Complaints, Lawyer Discipline and Public Hearings

Summary of Rule 4-29 Admission of Misconduct and Undertaking to the Discipline Committee

Amanda Jane Rose

New Westminster, BC

Called to the bar: May 4, 2011

Ceased membership: January 1, 2020

Undertaking and admission accepted: September 23, 2021

FACTS

The Law Society performed a compliance audit of Amanda Jane Rose’ s practice in January 2017 for the previous three years. During those three years, Rose operated three pooled trust accounts and was the sole signing officer on all three trust accounts. Shortly after the audit, Rose provided an undertaking that she would only operate her trust accounts under the supervision of a trust supervisor approved by the Law Society. The trust supervisor was to be a second signatory on her trust accounts. Almost a year later, she gave the same undertaking for the second time.

A few months after she gave the undertaking, Rose was retained by a client for a family law matter and received funds in trust. She opened a business investment account and deposited $816,908.94 in trust funds into the account. She later withdrew a total of $749,948.28 from the account on behalf of her client, leaving a balance of $67,718.25 that should have been held on her client’ s behalf. She later withdrew the funds from her account without her client’ s knowledge or consent. She did not disclose the account on her trust report and did not provide her trust supervisors with information related to the receipt and withdrawal of the funds.

The investigation also revealed the following misappropriations.

Over the course of almost two years, Rose made 17 withdrawals from her pooled trust accounts totalling $48,696.81. Twelve of the withdrawals were unrelated to client matters and five were to pay invoices that had already been paid. There were three online transfers totalling $2,250 from the trust account to her personal account, five online transfers totalling $30,100 to her general account when it was overdrawn, four withdrawals from trust by way of cheques totalling $10,212.76 to pay for her employee’ s wages and five withdrawals from trust totalling $6,134.11 to pay her fee invoices that had already been paid.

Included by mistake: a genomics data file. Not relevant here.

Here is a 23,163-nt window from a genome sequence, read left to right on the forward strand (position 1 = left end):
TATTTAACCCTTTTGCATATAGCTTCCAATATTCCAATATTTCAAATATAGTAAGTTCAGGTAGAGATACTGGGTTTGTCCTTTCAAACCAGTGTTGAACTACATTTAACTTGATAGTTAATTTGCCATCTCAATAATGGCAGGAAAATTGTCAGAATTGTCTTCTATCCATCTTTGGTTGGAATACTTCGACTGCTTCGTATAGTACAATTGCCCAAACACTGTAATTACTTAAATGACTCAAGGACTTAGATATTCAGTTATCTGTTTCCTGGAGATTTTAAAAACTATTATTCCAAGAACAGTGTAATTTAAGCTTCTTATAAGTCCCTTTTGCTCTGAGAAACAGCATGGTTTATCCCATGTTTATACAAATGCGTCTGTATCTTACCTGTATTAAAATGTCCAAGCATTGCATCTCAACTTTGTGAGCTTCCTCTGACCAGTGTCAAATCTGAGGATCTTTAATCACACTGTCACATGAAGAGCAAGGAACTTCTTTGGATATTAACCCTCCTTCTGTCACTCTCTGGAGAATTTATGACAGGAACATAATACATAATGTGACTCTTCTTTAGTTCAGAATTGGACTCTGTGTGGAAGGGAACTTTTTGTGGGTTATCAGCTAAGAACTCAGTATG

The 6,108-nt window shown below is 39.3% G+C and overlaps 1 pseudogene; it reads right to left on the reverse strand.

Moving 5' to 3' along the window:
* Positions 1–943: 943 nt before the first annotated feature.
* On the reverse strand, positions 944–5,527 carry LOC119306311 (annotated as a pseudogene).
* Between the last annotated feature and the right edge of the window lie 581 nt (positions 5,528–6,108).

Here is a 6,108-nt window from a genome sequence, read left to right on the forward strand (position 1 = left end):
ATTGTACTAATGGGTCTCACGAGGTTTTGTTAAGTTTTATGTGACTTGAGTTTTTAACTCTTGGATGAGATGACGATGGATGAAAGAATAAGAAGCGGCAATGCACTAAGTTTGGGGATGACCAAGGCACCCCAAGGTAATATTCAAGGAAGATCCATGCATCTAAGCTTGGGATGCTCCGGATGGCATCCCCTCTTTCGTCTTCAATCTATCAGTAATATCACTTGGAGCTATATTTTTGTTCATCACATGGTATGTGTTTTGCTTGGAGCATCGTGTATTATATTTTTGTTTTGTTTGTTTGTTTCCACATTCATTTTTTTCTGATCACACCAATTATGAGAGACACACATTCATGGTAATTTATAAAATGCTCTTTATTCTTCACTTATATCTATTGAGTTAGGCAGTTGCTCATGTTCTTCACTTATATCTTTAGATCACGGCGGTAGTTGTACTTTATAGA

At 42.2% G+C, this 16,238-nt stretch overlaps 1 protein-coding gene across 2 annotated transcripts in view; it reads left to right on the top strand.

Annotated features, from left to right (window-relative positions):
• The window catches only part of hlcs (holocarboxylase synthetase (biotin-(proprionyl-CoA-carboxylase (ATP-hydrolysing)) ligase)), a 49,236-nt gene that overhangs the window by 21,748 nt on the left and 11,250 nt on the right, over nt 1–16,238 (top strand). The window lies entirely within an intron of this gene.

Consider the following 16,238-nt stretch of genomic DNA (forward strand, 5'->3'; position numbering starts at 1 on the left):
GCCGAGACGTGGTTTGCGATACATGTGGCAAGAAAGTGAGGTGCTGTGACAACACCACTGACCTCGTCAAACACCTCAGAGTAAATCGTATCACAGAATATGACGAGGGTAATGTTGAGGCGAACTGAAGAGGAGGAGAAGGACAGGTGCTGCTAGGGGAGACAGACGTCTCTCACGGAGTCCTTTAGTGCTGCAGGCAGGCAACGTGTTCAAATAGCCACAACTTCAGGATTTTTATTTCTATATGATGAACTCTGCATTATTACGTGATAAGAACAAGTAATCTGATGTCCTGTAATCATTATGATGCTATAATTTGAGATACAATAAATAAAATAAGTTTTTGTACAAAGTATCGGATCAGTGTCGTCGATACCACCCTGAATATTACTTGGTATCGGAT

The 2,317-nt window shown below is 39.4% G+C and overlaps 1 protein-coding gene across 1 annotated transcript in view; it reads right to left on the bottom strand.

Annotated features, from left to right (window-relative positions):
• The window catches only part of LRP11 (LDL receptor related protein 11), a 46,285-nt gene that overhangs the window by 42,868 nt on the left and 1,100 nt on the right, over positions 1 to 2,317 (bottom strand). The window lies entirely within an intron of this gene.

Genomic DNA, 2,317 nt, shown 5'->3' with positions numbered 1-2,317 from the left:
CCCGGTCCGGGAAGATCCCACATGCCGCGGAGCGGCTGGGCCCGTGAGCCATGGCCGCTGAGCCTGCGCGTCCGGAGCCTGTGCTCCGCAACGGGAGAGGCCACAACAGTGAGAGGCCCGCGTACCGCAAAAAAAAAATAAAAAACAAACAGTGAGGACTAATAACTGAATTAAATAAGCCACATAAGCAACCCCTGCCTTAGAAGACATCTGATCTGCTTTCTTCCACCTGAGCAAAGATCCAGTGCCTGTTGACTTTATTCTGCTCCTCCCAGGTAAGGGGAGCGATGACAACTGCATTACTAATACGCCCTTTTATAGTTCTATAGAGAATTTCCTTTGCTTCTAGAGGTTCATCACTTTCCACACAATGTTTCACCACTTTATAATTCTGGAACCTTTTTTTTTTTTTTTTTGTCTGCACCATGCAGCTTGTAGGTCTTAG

In another matter, a lawyer had transferred his practice to Rose’ s firm and brought a client’ s file with him. The legal fees rendered were to be split between the lawyer’ s former firm and Rose’ s firm. Rose’ s firm received a settlement cheque in trust for $78,104.51 and she deposited it into her general account. At the time, she needed additional funds to cover her operating expenses. She later received instructions from the lawyer to disburse the funds to the client, her own firm, the lawyer’ s former firm and a third party for a disbursement. Rose issued a cheque for $11,157.34 from her general account to the lawyer’ s former firm, which was subsequently returned for non-sufficient funds.

Rose received a $2,000 retainer and a $1,000 retainer from a client, and she deposited both retainers into her general account instead of her trust account and used the funds for her operating expenses. She later received five further retainers from the client totalling $7,900, which she properly deposited into her pooled trust account. She made a total of 11 withdrawals from her pooled trust account on the client’ s behalf when she did not hold sufficient funds to the credit of the client. This resulted in a series of trust shortages totalling $8,470.25, at a time when Rose knew she did not hold sufficient funds on the client’ s behalf.